Making things happen
- Heroes and Villains: Selected Essays by R.W. Johnson
Harvester, 347 pp, £25.00, July 1990, ISBN 0 7450 0735 X
This Johnson is an energetic essayist. His energy is not simply physical, though he has plenty of that: it is mental too. He seems to write quickly – how else the productivity? – but he writes also with a kind of cerebral force, apparent in all these essays, which are themselves the tip of an intellectual iceberg: he has also written standard books on both South Africa and the French Left which combine contemporary political description with historical analysis in an admirable and often memorable way. Nor is he afraid of controversy, rather the reverse. He wrote a celebrated/notorious explanation of the shooting-down of the South Korean airliner KAL 007 which so many well-placed persons dismissed as impossible as to suggest that the explanation might well be true. His purpose, furthermore, though sometimes playful, as these essays demonstrate, is always serious. This collection is prefaced by a thoughtful introduction on the nature of individual political engagement (that is, the political engagement of intellectuals) and of the role of individuals as political instruments, as people who set things in motion.
He has no doubt that individuals do matter in politics, ‘at least within certain limits’ and ‘at what one might term the heroic level’, or, at any rate, can matter, even if the majority who turn to politics as a vocation do not. Most of the essays, therefore, are in one way or another about individuals who set things in motion. Not all of them, however, actually do so at the heroic level: many of those who populate these essays grub around in the murkier recesses of the Western intelligence organisations or of French fascism: ‘making things happen’, but in a destructive and occasionally demented fashion. The essays are also concerned with intellectual judgment and truth-telling. Just as Johnson has no doubt that individuals can matter, so he has no doubt that intellectuals should intervene in politics. They are qualified to do so and it is one of their legitimate functions. But they must also tell the truth as they see it – in the (now) old-fashioned phrase, ‘without fear or favour’. In Johnson’s case, this means Orwellian truth-telling: the once defensible commitment of the radical intellectual to this or that left-wing cause has, he seems to suggest, been rendered indefensible by the collapse of the old Labour movement. The proper role of the intellectual in politics is thus to expose ‘untruth’. It is pretty clear where all this comes from and, in any case, Johnson makes it quite explicit:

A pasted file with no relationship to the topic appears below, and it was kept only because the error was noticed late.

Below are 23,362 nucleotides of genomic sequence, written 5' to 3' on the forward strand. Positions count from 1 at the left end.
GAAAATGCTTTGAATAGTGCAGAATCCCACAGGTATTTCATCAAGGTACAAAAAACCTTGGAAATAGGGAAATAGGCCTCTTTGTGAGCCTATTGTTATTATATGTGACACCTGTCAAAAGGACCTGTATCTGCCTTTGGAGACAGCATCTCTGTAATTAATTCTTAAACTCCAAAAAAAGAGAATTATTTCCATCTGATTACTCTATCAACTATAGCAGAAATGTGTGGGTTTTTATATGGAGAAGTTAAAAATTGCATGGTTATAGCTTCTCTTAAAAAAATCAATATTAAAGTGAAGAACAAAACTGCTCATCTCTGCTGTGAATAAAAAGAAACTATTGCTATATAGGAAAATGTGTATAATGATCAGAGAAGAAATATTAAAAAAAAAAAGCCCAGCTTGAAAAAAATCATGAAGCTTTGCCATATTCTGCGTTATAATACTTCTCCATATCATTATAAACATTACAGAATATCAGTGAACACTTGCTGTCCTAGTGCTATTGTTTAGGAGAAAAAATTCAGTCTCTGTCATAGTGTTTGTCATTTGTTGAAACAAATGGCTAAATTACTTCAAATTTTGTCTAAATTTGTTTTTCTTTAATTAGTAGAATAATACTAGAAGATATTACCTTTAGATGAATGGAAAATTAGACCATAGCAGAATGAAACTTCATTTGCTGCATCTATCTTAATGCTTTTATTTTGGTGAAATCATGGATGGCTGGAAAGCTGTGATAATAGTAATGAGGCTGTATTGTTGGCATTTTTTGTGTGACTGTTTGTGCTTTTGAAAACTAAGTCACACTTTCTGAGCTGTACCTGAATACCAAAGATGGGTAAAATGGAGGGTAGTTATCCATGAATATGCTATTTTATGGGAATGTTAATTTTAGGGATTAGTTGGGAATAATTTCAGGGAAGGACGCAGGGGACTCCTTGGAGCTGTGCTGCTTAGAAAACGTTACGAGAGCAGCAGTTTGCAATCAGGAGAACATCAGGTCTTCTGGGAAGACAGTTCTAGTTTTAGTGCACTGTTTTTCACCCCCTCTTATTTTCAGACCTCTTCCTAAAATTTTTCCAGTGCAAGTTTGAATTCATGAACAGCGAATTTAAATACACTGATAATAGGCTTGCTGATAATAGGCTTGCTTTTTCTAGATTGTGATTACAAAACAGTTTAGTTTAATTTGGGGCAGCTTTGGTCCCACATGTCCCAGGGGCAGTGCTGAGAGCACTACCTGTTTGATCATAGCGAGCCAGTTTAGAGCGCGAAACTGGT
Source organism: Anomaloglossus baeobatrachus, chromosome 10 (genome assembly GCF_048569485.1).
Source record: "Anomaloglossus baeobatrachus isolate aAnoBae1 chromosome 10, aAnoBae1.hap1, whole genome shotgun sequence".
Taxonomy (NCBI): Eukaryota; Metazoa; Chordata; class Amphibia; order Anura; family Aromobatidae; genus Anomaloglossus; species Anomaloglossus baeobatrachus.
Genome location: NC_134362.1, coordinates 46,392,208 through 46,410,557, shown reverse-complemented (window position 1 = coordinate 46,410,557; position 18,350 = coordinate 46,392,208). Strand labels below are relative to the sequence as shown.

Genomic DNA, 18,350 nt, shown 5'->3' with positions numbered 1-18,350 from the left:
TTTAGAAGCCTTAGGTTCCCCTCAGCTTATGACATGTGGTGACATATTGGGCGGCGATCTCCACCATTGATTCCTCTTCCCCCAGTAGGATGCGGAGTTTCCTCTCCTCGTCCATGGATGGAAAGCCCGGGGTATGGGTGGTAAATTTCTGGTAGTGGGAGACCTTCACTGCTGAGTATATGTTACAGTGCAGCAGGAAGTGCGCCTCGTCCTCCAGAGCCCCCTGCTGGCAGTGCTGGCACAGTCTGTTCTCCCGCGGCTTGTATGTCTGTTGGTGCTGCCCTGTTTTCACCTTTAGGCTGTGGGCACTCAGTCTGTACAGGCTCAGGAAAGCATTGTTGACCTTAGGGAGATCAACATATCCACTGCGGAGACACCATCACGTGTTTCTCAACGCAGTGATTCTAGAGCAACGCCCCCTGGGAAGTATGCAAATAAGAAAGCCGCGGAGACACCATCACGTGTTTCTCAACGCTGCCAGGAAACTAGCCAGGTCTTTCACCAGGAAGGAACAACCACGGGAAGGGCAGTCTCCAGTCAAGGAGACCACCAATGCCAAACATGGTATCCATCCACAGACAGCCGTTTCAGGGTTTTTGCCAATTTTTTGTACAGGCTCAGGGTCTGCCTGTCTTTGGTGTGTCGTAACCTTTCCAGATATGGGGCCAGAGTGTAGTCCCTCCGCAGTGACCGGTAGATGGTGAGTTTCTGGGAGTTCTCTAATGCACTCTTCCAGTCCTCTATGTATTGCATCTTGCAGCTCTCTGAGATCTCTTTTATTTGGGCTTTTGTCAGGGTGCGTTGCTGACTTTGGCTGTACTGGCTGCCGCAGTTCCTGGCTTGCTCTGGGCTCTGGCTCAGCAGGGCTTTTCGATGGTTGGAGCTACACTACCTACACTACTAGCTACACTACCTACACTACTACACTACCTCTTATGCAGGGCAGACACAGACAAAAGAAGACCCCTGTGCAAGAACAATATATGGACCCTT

In practice, Orwell’s path is a hard one to follow, and yet he is the first really modern intellectual, the first to achieve a transcendence of the classic Gramscian categories. What Orwell is saying is that you have to be committed and you have to tell the truth. And telling the truth is not just telling lies about your enemies: it is talking straight to your friends. It means the avoidance of bad faith ... The Gramscian intellectual, facing a moral dilemma over truth-telling within a political organisation, will feel that the cause and the organisation must always come first. But the Orwellian will feel that the truth must always come first.
Readers, and indeed the subjects of these essays, should, therefore, know what to expect: the shade of Orwell looms over a number of conspicuously truth-telling pieces.
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